abeyance defined in 1939 yearabeyance - Abeyance (Fr. a and bayer, to gape at, hanker after);
abeyance - Legal term used when there is uncertainty as to whom rights and titles belong. Typical cases are claims to peerages, the ownership of manorial rights, and the right of presentation to livings. Rights of action are in abeyance until the action is begun or abandoned. In some cases there is a statutory limitation as to the period within which the action must be brought. Proceedings under Lord Campbell's Act (Fatal Accidents Act) must be brought within twelve months and actions for slander within six years. Actions against public authorities, such as county councils, in respect of negligence on the part of any of their servants, or for any official act, must be brought within twelve months.
The word is, however, most commonly used in connexion with peerages. Certain peerages, the old baronies by writ, for instance, pass to heirs general. This means that when there is no male heir they pass to a daughter, but if there is more than one daughter they go into abeyance, because the daughters are all equally coheirs. The abeyance may be terminated in two ways. Sometimes the co-heirs and their descendants die off until only one is left, who can then claim the peerage. The other way is for the crown to select one of the co-heirs and to call the peerage out of abeyance in favour of her or one of her descendants. Certain restrictions on the power of the crown to call peerages out of abeyance were recognized in 1927. Consult Report on Peerages in Abeyance, 1927. See Peerage.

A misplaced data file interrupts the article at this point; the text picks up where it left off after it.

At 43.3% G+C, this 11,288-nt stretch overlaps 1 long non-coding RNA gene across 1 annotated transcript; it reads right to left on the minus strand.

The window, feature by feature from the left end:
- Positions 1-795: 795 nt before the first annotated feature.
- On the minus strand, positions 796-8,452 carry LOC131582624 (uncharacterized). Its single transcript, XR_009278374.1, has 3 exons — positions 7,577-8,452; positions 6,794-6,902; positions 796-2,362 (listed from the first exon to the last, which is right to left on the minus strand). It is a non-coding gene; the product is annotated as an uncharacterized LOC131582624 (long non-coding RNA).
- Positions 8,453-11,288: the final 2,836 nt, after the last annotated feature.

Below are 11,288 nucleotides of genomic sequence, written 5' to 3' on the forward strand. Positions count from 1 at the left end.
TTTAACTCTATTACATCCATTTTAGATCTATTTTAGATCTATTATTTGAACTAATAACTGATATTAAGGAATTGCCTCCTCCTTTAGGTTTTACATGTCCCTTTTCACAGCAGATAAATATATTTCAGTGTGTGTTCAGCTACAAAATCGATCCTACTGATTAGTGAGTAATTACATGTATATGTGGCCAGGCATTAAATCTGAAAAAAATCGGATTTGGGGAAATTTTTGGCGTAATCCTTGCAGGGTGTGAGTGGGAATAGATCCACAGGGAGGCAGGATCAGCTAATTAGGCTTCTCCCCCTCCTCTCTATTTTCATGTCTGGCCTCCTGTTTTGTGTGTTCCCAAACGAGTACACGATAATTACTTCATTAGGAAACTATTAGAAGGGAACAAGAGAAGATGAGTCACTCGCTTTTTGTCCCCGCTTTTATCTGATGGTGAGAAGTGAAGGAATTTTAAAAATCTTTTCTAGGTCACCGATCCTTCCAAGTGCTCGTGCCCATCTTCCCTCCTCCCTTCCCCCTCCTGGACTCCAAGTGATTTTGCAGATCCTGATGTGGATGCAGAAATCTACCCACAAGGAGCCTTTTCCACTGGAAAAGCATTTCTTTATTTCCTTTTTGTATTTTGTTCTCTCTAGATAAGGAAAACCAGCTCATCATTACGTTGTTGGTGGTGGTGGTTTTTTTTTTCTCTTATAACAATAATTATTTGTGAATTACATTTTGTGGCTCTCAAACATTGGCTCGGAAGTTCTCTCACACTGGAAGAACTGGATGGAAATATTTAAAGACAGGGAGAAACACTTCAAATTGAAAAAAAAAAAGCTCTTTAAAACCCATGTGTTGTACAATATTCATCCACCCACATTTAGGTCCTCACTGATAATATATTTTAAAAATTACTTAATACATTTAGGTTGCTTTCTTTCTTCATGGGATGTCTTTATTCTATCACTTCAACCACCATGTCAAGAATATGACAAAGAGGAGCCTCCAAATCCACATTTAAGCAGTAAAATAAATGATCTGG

near abeyance in Knolik
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